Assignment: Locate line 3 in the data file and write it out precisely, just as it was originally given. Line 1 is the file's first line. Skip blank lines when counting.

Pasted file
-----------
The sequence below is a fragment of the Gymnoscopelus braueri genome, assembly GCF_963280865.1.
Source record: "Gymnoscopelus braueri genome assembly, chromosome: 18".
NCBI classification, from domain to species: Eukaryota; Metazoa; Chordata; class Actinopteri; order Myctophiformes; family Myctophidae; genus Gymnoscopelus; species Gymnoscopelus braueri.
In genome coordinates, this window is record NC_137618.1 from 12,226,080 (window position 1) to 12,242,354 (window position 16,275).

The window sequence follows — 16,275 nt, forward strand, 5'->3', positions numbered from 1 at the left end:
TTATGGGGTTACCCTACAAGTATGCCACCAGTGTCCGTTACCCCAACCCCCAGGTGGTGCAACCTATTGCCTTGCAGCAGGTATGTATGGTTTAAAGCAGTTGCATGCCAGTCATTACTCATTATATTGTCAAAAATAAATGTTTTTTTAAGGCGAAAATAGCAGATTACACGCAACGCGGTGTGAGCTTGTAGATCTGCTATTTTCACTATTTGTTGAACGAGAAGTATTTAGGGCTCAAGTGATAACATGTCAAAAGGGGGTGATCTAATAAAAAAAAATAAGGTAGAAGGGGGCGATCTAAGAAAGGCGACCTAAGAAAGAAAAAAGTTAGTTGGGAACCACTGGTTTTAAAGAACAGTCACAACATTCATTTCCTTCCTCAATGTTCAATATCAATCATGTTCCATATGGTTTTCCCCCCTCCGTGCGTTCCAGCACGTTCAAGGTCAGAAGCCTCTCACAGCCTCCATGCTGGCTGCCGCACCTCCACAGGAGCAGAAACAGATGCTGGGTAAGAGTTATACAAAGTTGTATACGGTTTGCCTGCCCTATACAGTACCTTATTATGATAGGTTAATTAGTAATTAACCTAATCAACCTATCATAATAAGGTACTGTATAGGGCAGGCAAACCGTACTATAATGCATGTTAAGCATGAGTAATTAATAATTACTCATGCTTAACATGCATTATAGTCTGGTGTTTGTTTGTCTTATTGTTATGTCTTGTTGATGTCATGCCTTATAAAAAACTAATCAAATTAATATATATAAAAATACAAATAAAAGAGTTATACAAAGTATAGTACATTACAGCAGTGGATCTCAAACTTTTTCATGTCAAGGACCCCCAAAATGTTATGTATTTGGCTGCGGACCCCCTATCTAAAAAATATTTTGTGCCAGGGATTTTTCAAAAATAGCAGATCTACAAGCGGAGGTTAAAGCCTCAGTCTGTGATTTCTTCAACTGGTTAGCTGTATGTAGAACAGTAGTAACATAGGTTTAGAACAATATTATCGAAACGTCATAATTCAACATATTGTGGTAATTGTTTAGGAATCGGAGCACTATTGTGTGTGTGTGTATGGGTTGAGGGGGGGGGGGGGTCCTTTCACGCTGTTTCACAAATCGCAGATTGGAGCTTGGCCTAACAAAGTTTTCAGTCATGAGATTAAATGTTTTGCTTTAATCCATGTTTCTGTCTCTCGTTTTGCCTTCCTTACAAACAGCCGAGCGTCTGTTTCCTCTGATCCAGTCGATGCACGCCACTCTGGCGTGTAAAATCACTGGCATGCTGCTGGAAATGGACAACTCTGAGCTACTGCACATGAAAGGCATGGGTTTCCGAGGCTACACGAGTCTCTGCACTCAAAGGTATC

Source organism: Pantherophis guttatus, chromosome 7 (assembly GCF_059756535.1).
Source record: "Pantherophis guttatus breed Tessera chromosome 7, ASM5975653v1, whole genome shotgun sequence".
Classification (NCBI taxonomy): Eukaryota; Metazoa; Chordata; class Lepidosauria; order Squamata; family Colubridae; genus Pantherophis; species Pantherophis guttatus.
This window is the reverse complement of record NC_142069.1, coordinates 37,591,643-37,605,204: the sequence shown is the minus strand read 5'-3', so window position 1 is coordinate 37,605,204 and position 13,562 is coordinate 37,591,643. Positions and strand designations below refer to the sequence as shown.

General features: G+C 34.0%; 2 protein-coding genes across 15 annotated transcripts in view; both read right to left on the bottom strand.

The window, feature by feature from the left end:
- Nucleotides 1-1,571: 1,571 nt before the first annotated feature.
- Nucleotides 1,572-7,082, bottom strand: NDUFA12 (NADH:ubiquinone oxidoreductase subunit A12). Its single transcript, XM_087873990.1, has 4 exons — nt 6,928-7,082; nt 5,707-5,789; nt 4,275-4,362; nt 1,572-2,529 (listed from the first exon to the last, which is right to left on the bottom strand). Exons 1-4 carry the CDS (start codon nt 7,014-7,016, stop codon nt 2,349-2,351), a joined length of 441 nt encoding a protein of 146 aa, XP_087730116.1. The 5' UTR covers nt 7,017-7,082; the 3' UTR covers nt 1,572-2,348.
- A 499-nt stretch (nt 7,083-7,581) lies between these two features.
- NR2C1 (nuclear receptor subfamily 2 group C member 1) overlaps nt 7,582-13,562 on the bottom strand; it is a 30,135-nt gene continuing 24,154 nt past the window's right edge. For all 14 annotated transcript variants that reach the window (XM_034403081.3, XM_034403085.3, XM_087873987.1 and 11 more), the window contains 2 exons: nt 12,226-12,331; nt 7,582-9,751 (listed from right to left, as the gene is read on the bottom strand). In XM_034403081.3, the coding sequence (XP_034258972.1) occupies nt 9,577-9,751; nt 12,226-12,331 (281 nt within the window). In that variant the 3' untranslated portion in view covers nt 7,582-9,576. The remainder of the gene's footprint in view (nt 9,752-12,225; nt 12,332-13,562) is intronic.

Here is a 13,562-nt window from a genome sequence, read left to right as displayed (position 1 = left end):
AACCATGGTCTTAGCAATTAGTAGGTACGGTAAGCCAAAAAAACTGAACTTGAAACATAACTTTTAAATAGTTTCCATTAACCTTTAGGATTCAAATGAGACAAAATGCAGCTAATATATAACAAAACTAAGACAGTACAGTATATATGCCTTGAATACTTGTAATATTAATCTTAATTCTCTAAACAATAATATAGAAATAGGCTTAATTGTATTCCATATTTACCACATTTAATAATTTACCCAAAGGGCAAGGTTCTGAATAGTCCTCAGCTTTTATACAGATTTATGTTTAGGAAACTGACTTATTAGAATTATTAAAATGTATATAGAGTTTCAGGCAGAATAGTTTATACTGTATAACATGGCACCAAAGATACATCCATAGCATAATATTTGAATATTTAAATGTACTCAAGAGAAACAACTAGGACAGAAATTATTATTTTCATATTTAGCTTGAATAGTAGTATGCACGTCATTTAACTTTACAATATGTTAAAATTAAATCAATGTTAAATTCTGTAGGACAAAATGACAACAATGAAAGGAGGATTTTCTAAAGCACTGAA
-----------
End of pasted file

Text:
NCBI classification, from domain to species: Eukaryota; Metazoa; Chordata; class Actinopteri; order Myctophiformes; family Myctophidae; genus Gymnoscopelus; species Gymnoscopelus braueri.